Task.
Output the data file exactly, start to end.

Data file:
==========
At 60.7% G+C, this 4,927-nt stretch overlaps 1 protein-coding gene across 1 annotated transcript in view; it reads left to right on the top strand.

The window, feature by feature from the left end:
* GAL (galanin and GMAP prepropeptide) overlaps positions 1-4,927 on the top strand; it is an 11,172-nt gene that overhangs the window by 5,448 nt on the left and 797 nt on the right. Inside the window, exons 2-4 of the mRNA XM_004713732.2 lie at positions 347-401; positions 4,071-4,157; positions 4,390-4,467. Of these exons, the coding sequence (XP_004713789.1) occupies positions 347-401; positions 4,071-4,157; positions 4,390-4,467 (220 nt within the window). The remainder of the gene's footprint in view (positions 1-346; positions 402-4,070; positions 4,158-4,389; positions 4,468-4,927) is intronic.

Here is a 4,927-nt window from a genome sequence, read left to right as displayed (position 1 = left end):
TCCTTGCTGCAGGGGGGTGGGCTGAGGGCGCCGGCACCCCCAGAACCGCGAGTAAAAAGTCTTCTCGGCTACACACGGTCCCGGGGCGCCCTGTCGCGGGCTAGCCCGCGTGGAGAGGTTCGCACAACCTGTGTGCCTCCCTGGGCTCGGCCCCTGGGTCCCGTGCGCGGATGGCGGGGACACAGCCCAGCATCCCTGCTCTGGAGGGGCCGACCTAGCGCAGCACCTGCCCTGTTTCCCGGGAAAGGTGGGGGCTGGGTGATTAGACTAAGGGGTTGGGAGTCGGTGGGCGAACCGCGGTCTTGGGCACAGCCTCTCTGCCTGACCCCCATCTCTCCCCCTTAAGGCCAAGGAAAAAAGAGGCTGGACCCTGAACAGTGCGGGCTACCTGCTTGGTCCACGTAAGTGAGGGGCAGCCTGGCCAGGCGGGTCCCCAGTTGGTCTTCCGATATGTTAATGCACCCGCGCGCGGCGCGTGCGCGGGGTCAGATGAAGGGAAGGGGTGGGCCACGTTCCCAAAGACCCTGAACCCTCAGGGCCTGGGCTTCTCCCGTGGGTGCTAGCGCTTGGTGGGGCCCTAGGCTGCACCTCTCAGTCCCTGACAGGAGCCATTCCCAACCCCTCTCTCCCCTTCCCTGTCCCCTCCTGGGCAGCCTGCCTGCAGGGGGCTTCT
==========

At 60.7% G+C, this 4,927-nt stretch overlaps 1 protein-coding gene across 1 annotated transcript in view; it reads left to right on the top strand.

The window, feature by feature from the left end:
* GAL (galanin and GMAP prepropeptide) overlaps positions 1-4,927 on the top strand; it is an 11,172-nt gene that overhangs the window by 5,448 nt on the left and 797 nt on the right. Inside the window, exons 2-4 of the mRNA XM_004713732.2 lie at positions 347-401; positions 4,071-4,157; positions 4,390-4,467. Of these exons, the coding sequence (XP_004713789.1) occupies positions 347-401; positions 4,071-4,157; positions 4,390-4,467 (220 nt within the window). The remainder of the gene's footprint in view (positions 1-346; positions 402-4,070; positions 4,158-4,389; positions 4,468-4,927) is intronic.

Here is a 4,927-nt window from a genome sequence, read left to right as displayed (position 1 = left end):
TCCTTGCTGCAGGGGGGTGGGCTGAGGGCGCCGGCACCCCCAGAACCGCGAGTAAAAAGTCTTCTCGGCTACACACGGTCCCGGGGCGCCCTGTCGCGGGCTAGCCCGCGTGGAGAGGTTCGCACAACCTGTGTGCCTCCCTGGGCTCGGCCCCTGGGTCCCGTGCGCGGATGGCGGGGACACAGCCCAGCATCCCTGCTCTGGAGGGGCCGACCTAGCGCAGCACCTGCCCTGTTTCCCGGGAAAGGTGGGGGCTGGGTGATTAGACTAAGGGGTTGGGAGTCGGTGGGCGAACCGCGGTCTTGGGCACAGCCTCTCTGCCTGACCCCCATCTCTCCCCCTTAAGGCCAAGGAAAAAAGAGGCTGGACCCTGAACAGTGCGGGCTACCTGCTTGGTCCACGTAAGTGAGGGGCAGCCTGGCCAGGCGGGTCCCCAGTTGGTCTTCCGATATGTTAATGCACCCGCGCGCGGCGCGTGCGCGGGGTCAGATGAAGGGAAGGGGTGGGCCACGTTCCCAAAGACCCTGAACCCTCAGGGCCTGGGCTTCTCCCGTGGGTGCTAGCGCTTGGTGGGGCCCTAGGCTGCACCTCTCAGTCCCTGACAGGAGCCATTCCCAACCCCTCTCTCCCCTTCCCTGTCCCCTCCTGGGCAGCCTGCCTGCAGGGGGCTTCT